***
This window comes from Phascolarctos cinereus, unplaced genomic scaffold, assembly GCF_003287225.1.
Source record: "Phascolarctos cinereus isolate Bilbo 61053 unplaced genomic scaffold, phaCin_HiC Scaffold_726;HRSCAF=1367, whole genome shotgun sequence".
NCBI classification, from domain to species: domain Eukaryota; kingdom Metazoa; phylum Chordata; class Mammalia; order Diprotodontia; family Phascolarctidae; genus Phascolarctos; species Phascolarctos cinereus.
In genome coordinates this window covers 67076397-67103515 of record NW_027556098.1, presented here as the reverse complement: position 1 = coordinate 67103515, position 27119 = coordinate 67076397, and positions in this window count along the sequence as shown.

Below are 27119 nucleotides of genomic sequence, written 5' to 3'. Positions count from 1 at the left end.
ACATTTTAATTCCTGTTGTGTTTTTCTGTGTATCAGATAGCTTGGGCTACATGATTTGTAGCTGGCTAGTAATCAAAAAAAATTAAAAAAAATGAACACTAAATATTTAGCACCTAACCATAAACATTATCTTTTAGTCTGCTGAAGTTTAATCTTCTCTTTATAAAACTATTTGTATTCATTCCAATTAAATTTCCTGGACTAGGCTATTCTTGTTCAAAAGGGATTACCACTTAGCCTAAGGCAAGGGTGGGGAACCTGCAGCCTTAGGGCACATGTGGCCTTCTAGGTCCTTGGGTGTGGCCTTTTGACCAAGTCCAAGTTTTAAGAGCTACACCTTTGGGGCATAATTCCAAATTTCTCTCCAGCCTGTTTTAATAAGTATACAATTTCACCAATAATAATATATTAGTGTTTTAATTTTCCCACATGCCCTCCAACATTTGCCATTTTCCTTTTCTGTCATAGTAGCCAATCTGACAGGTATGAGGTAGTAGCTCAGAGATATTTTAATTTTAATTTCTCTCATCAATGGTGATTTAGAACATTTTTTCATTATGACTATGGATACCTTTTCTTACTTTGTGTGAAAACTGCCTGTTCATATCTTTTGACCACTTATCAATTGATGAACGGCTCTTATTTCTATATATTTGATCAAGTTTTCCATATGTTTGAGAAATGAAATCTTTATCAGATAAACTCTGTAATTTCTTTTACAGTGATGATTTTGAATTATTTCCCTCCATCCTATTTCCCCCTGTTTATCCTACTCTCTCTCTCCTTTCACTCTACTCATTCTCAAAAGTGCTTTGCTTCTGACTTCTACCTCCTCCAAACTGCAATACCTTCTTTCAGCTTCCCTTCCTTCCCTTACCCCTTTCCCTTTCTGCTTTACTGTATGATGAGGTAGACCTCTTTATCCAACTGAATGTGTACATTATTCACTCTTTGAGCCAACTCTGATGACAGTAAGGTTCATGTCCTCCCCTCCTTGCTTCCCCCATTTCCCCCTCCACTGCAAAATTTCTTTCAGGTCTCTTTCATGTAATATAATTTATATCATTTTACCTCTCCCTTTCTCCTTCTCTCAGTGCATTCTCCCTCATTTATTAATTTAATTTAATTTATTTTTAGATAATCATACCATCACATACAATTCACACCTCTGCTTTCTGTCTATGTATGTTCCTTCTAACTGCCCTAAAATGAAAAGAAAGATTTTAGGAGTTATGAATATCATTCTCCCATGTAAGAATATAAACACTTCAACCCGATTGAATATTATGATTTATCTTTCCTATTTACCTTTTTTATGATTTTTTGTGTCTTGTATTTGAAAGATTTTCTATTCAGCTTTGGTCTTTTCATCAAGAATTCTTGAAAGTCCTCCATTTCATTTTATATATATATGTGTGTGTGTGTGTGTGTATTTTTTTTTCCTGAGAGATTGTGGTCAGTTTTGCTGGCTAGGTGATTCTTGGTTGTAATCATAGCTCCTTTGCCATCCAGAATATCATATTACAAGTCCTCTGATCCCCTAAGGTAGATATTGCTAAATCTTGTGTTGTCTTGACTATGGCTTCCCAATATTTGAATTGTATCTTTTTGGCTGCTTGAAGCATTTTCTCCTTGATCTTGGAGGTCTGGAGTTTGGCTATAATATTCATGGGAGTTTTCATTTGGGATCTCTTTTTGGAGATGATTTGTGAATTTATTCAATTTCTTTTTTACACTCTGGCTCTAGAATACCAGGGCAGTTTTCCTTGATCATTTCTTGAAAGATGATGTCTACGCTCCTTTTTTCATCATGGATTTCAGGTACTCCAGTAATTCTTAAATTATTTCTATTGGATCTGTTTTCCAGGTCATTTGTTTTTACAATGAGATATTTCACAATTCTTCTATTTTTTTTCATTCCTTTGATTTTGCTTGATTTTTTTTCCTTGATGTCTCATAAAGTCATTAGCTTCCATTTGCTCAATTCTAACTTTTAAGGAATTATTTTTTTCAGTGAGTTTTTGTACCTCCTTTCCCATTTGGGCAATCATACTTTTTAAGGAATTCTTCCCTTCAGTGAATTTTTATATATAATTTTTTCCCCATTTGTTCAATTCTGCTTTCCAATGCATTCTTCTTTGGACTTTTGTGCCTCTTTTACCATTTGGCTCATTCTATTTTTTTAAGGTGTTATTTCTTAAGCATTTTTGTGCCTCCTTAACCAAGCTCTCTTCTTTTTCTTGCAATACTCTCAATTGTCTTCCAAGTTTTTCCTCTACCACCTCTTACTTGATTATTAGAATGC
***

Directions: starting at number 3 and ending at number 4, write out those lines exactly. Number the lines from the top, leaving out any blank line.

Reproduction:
NCBI classification, from domain to species: domain Eukaryota; kingdom Metazoa; phylum Chordata; class Mammalia; order Diprotodontia; family Phascolarctidae; genus Phascolarctos; species Phascolarctos cinereus.
In genome coordinates this window covers 67076397-67103515 of record NW_027556098.1, presented here as the reverse complement: position 1 = coordinate 67103515, position 27119 = coordinate 67076397, and positions in this window count along the sequence as shown.